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10 Dec 2019 | 07:39 PM UTC

Niger: Attack on military base in In-Atès (Tillabéri) December 10

Several reports of an attack on a military base in In-Atès (Tillabéri) has left several killed and wounded on December 10; details still emerging



Several reports indicate that unidentified militants attacked a military base in In-Atès (Tillabéri region), near the border with Mali, at around 19:30 (local time) on Tuesday, December 10. While the number of associated casualties is not clear as of 02:30 on Wednesday, December 11, sources on social media report that intense fighting has likely caused a significant casualty toll as the military base is reported to have fallen under insurgent control. Details are still emerging. 

A heightened security presence, particularly near the border, as well as associated transportation disruptions are to be expected around the site of the attack. Similar militant operations are possible in the region over the near term.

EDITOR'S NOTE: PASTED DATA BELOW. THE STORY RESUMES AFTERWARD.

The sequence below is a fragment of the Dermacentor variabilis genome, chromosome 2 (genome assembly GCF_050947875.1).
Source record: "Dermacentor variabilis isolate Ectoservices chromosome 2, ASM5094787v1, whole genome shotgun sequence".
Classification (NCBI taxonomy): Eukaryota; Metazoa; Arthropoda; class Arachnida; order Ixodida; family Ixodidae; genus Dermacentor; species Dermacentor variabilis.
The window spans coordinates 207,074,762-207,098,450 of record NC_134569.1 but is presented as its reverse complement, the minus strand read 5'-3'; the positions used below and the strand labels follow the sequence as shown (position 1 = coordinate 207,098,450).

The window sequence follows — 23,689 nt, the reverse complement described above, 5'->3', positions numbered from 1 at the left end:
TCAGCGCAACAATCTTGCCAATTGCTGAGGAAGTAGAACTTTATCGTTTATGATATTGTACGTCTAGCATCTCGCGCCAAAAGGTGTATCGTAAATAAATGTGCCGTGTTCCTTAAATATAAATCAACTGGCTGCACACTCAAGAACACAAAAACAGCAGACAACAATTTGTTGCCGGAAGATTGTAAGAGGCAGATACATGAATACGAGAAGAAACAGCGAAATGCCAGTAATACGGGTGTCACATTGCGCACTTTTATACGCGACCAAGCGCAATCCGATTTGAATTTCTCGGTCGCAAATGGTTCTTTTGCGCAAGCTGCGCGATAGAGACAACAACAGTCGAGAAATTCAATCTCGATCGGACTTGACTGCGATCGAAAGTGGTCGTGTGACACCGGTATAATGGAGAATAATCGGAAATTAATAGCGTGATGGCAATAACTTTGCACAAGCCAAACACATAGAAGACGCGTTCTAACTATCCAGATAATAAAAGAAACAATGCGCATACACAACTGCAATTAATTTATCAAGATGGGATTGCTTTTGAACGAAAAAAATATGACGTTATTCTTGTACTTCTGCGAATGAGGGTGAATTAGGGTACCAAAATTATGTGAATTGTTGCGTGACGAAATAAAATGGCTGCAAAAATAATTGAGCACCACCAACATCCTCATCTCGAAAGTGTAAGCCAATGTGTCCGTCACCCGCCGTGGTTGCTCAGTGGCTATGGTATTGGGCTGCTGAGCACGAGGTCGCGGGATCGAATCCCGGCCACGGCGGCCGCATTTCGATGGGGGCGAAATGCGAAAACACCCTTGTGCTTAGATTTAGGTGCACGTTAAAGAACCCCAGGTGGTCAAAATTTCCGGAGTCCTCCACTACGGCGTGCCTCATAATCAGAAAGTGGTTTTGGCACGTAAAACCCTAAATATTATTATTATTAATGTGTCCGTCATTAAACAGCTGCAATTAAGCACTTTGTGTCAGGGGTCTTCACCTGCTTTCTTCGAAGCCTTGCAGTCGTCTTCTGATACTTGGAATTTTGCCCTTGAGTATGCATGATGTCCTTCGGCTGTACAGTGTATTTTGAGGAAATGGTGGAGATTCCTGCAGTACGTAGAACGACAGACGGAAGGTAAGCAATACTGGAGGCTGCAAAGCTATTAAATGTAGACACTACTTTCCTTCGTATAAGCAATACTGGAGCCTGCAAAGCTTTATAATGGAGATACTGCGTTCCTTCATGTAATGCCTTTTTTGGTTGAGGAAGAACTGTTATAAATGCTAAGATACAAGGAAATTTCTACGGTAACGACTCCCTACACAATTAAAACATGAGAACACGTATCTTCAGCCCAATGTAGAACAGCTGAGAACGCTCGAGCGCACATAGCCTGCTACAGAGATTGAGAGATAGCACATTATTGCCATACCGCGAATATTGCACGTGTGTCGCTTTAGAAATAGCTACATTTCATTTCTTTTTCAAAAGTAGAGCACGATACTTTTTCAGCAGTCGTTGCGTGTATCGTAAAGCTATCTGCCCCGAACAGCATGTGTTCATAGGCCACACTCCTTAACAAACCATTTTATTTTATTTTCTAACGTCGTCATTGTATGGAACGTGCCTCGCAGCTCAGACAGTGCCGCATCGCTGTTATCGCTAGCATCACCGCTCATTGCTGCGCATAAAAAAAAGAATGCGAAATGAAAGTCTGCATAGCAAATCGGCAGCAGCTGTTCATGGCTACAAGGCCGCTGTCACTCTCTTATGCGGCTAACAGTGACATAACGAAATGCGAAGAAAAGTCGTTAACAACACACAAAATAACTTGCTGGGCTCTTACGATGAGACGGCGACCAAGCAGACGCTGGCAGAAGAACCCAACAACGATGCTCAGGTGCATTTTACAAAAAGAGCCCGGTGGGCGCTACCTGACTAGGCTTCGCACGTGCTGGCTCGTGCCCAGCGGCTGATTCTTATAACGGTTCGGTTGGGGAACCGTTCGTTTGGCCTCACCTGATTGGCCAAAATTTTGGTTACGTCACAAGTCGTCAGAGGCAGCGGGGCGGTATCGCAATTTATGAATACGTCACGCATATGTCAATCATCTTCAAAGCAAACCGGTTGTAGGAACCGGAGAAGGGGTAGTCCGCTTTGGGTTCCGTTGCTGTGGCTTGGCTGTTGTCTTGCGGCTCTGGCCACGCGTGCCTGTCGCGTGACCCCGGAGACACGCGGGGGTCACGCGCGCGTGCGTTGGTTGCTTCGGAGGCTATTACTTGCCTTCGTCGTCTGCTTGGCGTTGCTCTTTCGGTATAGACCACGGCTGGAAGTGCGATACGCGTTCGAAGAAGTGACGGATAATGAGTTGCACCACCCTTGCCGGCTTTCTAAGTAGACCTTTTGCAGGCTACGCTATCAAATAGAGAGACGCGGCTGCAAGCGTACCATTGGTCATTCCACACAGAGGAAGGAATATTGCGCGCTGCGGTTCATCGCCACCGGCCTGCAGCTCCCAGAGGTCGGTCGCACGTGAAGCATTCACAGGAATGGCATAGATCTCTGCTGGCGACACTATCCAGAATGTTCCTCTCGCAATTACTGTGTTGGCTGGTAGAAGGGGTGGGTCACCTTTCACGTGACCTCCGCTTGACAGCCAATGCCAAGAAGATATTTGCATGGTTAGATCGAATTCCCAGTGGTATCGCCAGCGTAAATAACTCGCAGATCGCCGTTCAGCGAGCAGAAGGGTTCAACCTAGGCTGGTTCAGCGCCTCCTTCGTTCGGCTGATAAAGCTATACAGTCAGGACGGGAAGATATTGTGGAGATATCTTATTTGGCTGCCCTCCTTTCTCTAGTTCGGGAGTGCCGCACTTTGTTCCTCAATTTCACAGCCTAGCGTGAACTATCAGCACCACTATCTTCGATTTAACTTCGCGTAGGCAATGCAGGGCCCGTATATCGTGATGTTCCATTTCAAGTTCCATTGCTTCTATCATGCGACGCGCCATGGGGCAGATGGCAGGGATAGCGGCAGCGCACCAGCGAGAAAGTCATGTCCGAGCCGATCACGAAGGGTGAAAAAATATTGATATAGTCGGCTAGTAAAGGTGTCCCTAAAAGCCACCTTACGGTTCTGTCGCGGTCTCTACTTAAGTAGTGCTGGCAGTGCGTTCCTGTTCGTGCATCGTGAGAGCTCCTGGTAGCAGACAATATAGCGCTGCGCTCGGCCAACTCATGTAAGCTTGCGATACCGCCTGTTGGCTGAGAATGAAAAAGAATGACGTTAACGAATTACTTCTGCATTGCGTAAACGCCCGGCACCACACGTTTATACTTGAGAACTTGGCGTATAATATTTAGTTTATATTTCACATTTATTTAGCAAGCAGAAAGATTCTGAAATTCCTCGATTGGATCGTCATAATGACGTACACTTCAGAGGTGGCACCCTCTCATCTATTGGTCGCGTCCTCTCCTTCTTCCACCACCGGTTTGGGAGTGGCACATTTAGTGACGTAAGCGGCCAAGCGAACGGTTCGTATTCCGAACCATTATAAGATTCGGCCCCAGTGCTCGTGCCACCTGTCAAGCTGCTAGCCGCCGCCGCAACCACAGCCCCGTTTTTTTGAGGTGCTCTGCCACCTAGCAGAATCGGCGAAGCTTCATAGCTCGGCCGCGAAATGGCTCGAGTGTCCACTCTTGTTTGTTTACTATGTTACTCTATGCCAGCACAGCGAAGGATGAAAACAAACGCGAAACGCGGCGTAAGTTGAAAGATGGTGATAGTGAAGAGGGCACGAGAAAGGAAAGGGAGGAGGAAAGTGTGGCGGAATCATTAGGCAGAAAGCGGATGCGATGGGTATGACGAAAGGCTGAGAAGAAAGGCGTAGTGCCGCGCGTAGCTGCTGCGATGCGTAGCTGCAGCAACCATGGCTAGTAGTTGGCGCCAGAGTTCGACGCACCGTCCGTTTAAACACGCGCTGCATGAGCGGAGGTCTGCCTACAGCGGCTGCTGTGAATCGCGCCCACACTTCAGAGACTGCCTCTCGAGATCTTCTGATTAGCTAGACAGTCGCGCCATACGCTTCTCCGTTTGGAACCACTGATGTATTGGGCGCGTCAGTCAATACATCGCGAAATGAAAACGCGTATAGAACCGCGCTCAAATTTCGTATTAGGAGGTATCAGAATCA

Officials extended the state of emergency in place for the Tillabéry and Tahoua regions for three additional months starting on September 18, as the regions continue to face attacks targeting refugee camps and security forces. Associated measures - e.g. curfews, expanded military powers, etc. - are therefore to remain in effect until at least mid-December.

Niger faces a high threat from terrorism, including armed attacks and abductions. Militant Islamist cells from various Nigerian and Malian terrorist groups - including Boko Haram, Al-Qa'ida in the Islamic Maghreb (AQIM), the Movement for Oneness and Jihad in West Africa (MUJAO), and Al-Mourabitoun - are all active in the country.


Individuals throughout Niger should exercise vigilance when visiting sites deemed particularly likely to be targeted by an attack (e.g. government buildings, prominent hotels, etc.) and report any suspicious objects or behavior to the authorities. Many Western governments advise their citizens against all travel to areas located in the north and west of the country, including areas along the border with Burkina Faso, as well as areas along the Nigerian border to the south, due to the high risk of terrorist activity.